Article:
3. ^ Michael Paraskos, Four Essays on Art and Anarchism (Mitcham: Orage Press, 2015) p.26f
  4. ^ Patricia Leighten, ’Réveil anarchiste: Salon Painting, Political Satire, Modernist Art’, in Josh MacPhee and Erik Reuland (eds.), Realizing the Impossible: Art Against Authority (Oakland: AK Press, 2007) p.39
  5. ^ Michael Paraskos, Four Essays on Art and Anarchism (Mitcham: Orage Press, 2015) p.26f
  6. ^ John Farquhar McLay, Anarchism and Art (Glasgow: Autonomy Press, 1982) p.10
  7. ^ Michael Paraskos, Four Essays on Art and Anarchism (Mitcham: Orage Press, 2015)
  8. ^ Noel Carroll, The Philosophy of Horror or Paradoxes of the Heart (New York: Routledge, 1990) p.186
  9. ^ David Goodway (2006) Anarchist Seeds beneath the Snow: Left-Libertarian Thought and British Writers from William Morris to Colin Ward. Liverpool University Press. 2006 Pg. 9
  10. ^ David Goodway (2006) Anarchist Seeds beneath the Snow: Left-Libertarian Thought and British Writers from William Morris to Colin Ward. Liverpool University Press. 2006 Pg. 11
  11. ^ Weir, David (1997). Anarchy and Culture: The Aesthetic Politics of Modernism. University of Massachusetts Press. ISBN 1-55849-084-1. 
  12. ^ "1919-1950: The politics of Surrealism by Nick Heath". Retrieved 2009-12-26. 
  13. ^ name="anarchosurrealism"/>
  14. ^ The Fourth Dimension and Futurism: A Politicized Space | Art Bulletin, The | Find Articles at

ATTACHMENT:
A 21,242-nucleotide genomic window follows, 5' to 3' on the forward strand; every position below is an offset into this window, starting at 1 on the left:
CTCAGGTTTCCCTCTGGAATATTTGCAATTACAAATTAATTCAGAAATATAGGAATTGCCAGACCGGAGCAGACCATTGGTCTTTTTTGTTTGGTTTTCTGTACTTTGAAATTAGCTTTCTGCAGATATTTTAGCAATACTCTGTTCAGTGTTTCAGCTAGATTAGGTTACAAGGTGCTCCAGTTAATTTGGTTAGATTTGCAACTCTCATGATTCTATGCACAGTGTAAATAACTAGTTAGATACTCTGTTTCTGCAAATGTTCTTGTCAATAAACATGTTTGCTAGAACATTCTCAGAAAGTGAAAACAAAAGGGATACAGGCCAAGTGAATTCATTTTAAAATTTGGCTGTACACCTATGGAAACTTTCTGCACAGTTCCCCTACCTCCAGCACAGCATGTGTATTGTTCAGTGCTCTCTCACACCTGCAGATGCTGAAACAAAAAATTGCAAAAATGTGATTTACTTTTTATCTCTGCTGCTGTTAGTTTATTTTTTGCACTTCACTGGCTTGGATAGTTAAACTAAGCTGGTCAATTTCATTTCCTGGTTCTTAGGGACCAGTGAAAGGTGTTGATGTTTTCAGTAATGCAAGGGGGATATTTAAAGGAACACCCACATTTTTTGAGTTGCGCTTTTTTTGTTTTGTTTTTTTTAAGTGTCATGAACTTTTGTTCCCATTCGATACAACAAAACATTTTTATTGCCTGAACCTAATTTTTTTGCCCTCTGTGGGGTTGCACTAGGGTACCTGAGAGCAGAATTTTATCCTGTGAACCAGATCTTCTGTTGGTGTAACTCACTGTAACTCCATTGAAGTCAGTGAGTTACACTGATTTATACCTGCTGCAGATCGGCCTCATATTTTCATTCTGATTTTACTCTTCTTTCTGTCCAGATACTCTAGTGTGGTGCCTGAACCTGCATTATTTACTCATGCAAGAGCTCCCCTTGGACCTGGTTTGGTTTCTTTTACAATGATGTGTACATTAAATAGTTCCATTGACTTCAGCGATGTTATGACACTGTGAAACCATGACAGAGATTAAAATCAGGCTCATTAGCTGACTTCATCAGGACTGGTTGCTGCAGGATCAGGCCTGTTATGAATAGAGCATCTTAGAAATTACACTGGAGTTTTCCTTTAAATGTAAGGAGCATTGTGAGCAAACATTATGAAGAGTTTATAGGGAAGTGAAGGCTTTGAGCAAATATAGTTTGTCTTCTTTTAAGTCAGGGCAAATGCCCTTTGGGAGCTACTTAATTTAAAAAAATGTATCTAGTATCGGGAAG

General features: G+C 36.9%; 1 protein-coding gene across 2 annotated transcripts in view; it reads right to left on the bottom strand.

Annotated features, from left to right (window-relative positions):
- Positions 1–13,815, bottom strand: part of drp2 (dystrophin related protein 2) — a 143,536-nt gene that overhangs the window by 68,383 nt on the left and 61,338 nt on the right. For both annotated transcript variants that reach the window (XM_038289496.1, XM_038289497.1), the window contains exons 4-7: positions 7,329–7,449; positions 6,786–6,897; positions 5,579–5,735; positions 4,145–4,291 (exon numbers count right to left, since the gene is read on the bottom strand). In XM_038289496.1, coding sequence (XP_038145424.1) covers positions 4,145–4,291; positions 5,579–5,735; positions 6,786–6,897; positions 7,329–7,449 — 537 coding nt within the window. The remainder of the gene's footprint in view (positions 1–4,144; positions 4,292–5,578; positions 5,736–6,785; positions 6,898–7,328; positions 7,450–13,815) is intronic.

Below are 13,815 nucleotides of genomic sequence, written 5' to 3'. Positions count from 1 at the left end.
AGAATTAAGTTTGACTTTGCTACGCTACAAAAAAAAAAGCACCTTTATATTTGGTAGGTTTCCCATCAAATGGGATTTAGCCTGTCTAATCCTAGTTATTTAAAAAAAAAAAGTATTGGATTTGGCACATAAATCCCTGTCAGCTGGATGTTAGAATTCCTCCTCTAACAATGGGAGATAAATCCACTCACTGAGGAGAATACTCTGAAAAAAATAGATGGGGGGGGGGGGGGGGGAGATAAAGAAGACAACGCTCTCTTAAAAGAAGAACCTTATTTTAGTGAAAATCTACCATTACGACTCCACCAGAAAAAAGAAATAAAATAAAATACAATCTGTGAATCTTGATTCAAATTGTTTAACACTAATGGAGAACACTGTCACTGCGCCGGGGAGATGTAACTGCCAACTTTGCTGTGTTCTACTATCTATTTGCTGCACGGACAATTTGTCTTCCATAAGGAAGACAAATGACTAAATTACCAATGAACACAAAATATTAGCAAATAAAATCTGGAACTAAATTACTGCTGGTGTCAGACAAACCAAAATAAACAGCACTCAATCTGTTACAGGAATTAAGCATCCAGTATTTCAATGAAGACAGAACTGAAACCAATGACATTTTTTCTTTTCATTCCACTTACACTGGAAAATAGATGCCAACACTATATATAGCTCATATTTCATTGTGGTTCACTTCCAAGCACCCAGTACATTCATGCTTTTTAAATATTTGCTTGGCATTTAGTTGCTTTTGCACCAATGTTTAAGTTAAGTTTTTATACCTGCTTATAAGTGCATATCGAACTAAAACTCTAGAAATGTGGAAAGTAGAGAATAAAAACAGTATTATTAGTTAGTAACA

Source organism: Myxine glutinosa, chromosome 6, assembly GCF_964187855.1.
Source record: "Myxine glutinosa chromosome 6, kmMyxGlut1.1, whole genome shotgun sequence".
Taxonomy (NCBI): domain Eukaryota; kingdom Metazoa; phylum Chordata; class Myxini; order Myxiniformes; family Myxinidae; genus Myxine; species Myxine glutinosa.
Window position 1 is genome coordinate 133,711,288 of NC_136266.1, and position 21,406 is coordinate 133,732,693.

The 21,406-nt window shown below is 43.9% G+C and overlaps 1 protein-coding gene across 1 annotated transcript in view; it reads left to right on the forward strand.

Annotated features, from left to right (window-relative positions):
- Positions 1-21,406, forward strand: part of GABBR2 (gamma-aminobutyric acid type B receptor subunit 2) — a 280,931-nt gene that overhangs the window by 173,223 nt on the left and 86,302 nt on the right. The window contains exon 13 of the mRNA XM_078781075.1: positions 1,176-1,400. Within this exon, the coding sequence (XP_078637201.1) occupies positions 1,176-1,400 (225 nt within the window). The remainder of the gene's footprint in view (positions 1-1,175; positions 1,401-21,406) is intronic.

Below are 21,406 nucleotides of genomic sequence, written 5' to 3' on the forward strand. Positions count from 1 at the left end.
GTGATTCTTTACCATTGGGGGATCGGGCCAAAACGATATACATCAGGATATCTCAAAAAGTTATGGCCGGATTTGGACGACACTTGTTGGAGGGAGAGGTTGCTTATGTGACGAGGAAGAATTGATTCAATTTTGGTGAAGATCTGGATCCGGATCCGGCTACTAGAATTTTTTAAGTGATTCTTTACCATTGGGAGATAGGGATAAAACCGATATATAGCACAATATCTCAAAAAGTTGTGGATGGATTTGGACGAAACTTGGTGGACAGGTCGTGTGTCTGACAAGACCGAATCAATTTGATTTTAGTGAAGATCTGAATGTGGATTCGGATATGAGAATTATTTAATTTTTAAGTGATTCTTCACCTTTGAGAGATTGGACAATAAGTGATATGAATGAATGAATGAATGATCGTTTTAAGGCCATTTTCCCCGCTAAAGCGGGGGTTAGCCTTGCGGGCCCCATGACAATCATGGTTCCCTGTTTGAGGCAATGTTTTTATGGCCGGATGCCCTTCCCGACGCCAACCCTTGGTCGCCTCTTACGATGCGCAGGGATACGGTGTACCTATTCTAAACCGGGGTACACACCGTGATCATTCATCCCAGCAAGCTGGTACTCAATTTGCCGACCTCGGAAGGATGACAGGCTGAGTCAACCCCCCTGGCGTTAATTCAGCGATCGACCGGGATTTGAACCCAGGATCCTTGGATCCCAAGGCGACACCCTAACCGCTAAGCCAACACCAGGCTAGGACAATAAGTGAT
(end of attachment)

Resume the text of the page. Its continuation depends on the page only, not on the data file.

15. ^ Novatore: una biografia
  16. ^ a b John Clark (14 May 2007). "Remembering Helen Hill: A New Orleans community comes together after the murder of a friend and activist". Divergences. 
  17. ^ The Troublemakers. Emma Goldman. YouTube. 
  18. ^ Louisiana Music Factory. "Here Come The Troublemakers". 
  19. ^ The Troublemakers. International Flag Burning Day. YouTube. 
  20. ^ La Makhnovtchina hymn lyrics. Retrieved June 1, 2008.
  21. ^ Isaac was a non-anarchist, his two works, Discourse on the "Tachanka" and Old man Makhno being anti-anarchist polemics. Notes on the History of Anarchism in literature: a chronology Retrieved October 6, 2007
  22. ^ a b c Easterbrook, Neil (1997). "State, Heterotopia: The Political Imagination in Heinlein, Le Guin and Delany". In Hassler, Donald; Wilcox, Clyde. Political Science Fiction. Univ of South Carolina Press. ISBN 1-57003-113-4. 
  23. ^ Makhno’s Philosophers republished by in KSL: Bulletin of the Kate Sharpley Library #9. John Manifold himself was a non-anarchist member of the Communist Party of Great Britain.

Further reading[edit]

External links[edit]